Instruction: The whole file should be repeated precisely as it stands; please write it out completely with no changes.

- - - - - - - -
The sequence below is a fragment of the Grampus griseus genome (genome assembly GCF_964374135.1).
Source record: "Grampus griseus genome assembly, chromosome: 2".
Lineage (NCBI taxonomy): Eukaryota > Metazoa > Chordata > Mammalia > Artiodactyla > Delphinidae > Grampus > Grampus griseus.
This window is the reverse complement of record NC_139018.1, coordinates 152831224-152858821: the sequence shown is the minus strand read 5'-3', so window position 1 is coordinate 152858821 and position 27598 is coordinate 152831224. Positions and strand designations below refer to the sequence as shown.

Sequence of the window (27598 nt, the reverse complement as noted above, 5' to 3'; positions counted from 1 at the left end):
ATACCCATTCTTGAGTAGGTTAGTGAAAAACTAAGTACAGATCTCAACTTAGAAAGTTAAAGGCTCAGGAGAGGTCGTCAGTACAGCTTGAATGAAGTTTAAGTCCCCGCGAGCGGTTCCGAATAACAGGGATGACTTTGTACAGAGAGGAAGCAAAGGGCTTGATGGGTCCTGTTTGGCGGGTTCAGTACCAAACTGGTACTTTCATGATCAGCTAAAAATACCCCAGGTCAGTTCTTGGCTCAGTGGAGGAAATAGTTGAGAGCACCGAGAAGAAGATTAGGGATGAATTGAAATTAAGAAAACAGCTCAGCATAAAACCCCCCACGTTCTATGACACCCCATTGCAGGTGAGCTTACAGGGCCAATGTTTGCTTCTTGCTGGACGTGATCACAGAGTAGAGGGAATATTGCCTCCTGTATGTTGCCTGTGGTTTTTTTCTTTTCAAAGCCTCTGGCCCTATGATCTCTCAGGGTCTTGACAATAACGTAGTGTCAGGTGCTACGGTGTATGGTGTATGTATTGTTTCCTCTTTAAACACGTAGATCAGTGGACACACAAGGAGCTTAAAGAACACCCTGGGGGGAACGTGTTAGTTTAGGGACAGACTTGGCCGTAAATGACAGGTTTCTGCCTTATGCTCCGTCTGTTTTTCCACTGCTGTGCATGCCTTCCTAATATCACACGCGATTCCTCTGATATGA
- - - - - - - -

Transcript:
The sequence below is a fragment of the Grampus griseus genome (genome assembly GCF_964374135.1).
Source record: "Grampus griseus genome assembly, chromosome: 2".
Lineage (NCBI taxonomy): Eukaryota > Metazoa > Chordata > Mammalia > Artiodactyla > Delphinidae > Grampus > Grampus griseus.
This window is the reverse complement of record NC_139018.1, coordinates 152831224-152858821: the sequence shown is the minus strand read 5'-3', so window position 1 is coordinate 152858821 and position 27598 is coordinate 152831224. Positions and strand designations below refer to the sequence as shown.

Sequence of the window (27598 nt, the reverse complement as noted above, 5' to 3'; positions counted from 1 at the left end):
ATACCCATTCTTGAGTAGGTTAGTGAAAAACTAAGTACAGATCTCAACTTAGAAAGTTAAAGGCTCAGGAGAGGTCGTCAGTACAGCTTGAATGAAGTTTAAGTCCCCGCGAGCGGTTCCGAATAACAGGGATGACTTTGTACAGAGAGGAAGCAAAGGGCTTGATGGGTCCTGTTTGGCGGGTTCAGTACCAAACTGGTACTTTCATGATCAGCTAAAAATACCCCAGGTCAGTTCTTGGCTCAGTGGAGGAAATAGTTGAGAGCACCGAGAAGAAGATTAGGGATGAATTGAAATTAAGAAAACAGCTCAGCATAAAACCCCCCACGTTCTATGACACCCCATTGCAGGTGAGCTTACAGGGCCAATGTTTGCTTCTTGCTGGACGTGATCACAGAGTAGAGGGAATATTGCCTCCTGTATGTTGCCTGTGGTTTTTTTCTTTTCAAAGCCTCTGGCCCTATGATCTCTCAGGGTCTTGACAATAACGTAGTGTCAGGTGCTACGGTGTATGGTGTATGTATTGTTTCCTCTTTAAACACGTAGATCAGTGGACACACAAGGAGCTTAAAGAACACCCTGGGGGGAACGTGTTAGTTTAGGGACAGACTTGGCCGTAAATGACAGGTTTCTGCCTTATGCTCCGTCTGTTTTTCCACTGCTGTGCATGCCTTCCTAATATCACACGCGATTCCTCTGATATGA